Taddle Creek strives for perfection. But sometimes even Taddle Creek makes errors. And regrets them. Taddle Creek regrets the following errors. (If you find an error in an issue of the magazine that is not listed below, drop Taddle Creek a line and, if the magazine agrees it is an error, you will be awarded a free subscription.)
In Alfred Holden’s profile of the composer Percy Faith, “The Streamlined Man,” originally published in Taddle Creek No. 4. In the story, the author states, “Midway through the show, while directing the orchestra from the piano, playing his million-seller hit ‘Theme from A Summer Place’—written by veteran Hollywood composer Max Steiner and arranged by Faith for the 1959 movie—Faith turns to the camera and shrugs.” Although Faith’s version of this song is the aforementioned million-selling hit, Hugo Winterhalter’s version of Steiner’s song is the one that actually appears in the film. Alfred admits to having made an assumption—the fact checker’s greatest enemy—and both he and the magazine regret the error. In that same profile, the author states, “When Faith died of cancer in Los Angeles on February 9, 1976 (too many of his Columbia album covers showed him smoking while in the studio), the Toronto Star’s Dennis Braithwaite would write, ‘an exploiter rather than a creator, Percy Faith can’t be said to have advanced the popular music of his time.’” Although Alfred does not implicitly state Faith died of lung cancer, it was implied. The reader and Faith aficionado Bill Halvorsen wrote in to let Taddle Creek know this was not the case. What type of cancer Faith died from remains a mystery, but readers should not make the same assumption the magazine did. Taddle Creek regrets the vagueness and the cigarettes.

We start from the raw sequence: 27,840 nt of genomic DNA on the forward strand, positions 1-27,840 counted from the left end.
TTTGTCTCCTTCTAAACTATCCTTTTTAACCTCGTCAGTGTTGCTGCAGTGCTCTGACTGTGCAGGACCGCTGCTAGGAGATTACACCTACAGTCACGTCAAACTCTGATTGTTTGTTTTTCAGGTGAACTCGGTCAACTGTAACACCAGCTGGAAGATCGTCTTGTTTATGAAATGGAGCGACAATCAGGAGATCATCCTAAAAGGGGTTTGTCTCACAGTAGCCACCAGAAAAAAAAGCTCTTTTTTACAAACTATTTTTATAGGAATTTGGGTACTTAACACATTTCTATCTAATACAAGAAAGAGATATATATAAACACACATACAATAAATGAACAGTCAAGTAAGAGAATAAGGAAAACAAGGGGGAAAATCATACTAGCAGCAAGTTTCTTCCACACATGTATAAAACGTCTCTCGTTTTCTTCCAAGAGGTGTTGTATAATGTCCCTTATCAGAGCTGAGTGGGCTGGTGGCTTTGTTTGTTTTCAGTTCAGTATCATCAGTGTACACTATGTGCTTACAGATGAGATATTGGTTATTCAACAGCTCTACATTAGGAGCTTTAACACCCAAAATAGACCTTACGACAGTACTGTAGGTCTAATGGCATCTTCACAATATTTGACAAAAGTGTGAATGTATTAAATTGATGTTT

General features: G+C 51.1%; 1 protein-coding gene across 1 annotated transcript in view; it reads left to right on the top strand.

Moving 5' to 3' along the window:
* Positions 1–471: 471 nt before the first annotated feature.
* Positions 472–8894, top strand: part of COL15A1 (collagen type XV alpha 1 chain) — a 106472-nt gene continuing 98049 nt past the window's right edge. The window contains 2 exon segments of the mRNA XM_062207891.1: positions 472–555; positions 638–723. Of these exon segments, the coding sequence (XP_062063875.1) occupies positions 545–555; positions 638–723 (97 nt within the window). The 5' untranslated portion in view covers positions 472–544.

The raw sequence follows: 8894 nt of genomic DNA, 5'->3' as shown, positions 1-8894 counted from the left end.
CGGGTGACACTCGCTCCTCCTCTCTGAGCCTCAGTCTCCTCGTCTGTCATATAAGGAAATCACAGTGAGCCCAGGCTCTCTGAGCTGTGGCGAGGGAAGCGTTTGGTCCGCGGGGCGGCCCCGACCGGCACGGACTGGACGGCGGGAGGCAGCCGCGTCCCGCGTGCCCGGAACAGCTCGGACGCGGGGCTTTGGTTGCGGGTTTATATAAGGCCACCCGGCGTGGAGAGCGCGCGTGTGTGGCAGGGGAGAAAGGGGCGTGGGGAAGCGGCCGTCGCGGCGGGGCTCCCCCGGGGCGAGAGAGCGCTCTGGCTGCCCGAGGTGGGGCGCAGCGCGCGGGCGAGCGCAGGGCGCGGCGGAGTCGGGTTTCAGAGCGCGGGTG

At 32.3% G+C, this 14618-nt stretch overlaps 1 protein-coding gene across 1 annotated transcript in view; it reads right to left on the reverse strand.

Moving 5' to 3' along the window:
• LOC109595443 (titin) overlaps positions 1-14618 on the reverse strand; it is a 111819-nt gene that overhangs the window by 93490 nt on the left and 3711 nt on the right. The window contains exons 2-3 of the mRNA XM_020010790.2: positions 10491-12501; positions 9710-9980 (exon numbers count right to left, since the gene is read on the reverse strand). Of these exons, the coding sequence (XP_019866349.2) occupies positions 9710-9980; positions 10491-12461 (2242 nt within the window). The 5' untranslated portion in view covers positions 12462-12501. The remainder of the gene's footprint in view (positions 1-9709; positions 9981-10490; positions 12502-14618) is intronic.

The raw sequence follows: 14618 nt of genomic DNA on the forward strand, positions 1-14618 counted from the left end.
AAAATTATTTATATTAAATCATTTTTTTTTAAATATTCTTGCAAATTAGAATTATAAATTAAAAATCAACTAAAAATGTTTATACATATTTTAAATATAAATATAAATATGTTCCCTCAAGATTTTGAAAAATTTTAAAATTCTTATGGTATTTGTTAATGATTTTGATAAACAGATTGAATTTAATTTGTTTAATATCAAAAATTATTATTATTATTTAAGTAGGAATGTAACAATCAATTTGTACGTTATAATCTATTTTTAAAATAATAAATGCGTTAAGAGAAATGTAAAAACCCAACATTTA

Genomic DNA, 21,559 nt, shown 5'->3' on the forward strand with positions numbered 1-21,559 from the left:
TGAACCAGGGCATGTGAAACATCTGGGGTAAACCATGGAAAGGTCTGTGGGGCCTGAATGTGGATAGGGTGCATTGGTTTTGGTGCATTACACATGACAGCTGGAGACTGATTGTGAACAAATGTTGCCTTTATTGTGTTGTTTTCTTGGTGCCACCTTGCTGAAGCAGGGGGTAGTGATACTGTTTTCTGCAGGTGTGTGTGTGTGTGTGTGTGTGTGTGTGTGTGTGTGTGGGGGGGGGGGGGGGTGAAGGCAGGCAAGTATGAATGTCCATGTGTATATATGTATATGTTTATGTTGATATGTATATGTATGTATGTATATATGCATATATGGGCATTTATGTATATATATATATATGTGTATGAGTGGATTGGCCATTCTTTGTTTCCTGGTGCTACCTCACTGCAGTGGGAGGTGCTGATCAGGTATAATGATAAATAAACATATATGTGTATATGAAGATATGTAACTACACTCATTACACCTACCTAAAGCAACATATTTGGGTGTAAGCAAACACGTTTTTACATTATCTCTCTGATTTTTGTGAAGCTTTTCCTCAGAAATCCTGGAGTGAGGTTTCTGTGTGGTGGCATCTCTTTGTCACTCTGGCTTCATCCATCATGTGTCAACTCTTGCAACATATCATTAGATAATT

The debut edition of Brian Francis’s cooking column, The Kitch, in Taddle Creek No. 41, incorrectly directed baking the recipe Devilled Eggs and Asparagus in Casserole at three hundred and fifty degrees Celsius for twenty minutes. This will, in fact, result in a charred mess, and not the delicious summertime treat Brian intended. The correct temperature is three hundred and fifty degrees Fahrenheit. Taddle Creek takes full blame for this mistake, with no good excuse other than to say the magazine is new to this whole cooking thing. Taddle Creek regrets the error and any pool parties it may have ruined.
On the contents page to Taddle Creek No. 40, the author Michael Christie’s first name is spelled as “Michel.” Technically, this isn’t incorrect, simply French, but Michael/Michel was so excited about being the subject of a Taddle Creek correction that the magazine hated to disappoint him. Taddle Creek regrets its use of language.
In “Elements of Style,” a look at three new reference works, by Conan Tobias, from Taddle Creek No. 40, an error both ironic and embarrassing occurs in the first instance of the title A Dictionary of Canadianisms on Historical Principles, in which the title’s final word is misspelled “Principals.” Obviously the editor needs to take his own advice and always be sure to check proper names letter by letter. Taddle Creek regrets the twentieth-anniversary error.
In Eleri Harris’s comic “Hell’s Bells,” which appeared in Taddle Creek No. 36, John A. Macdonald’s name was misspelled in its final instance, on the comic’s third page, as was the name of the location Rogers Pass. Also, the final panel should state “Canada is still a country 130 years later,” not “127 years later.” Eleri corrected these errors before press time, at Taddle Creek’s request, but due to a production error, the corrected page did not make it into the issue. It has since been substituted on Taddle Creek’s Web site. Taddle Creek regrets the errors.
In the short story “Salt,” by Dani Couture, in No. 30, a flashback scene details the character Lev’s receiving results of an M.R.I. in February, 1975. Though invented years earlier, the first magnetic resonance imaging scan was not performed on a human until 1977, a fact brought to the magazine’s attention by Bret Dawson, a Taddle Creek Twitter follower who is fast becoming a corrections page regular. So used to the existence of M.R.I. machines is Taddle Creek that it honestly did not even think to check this fact, placing the magazine in error and, thus, also in regret.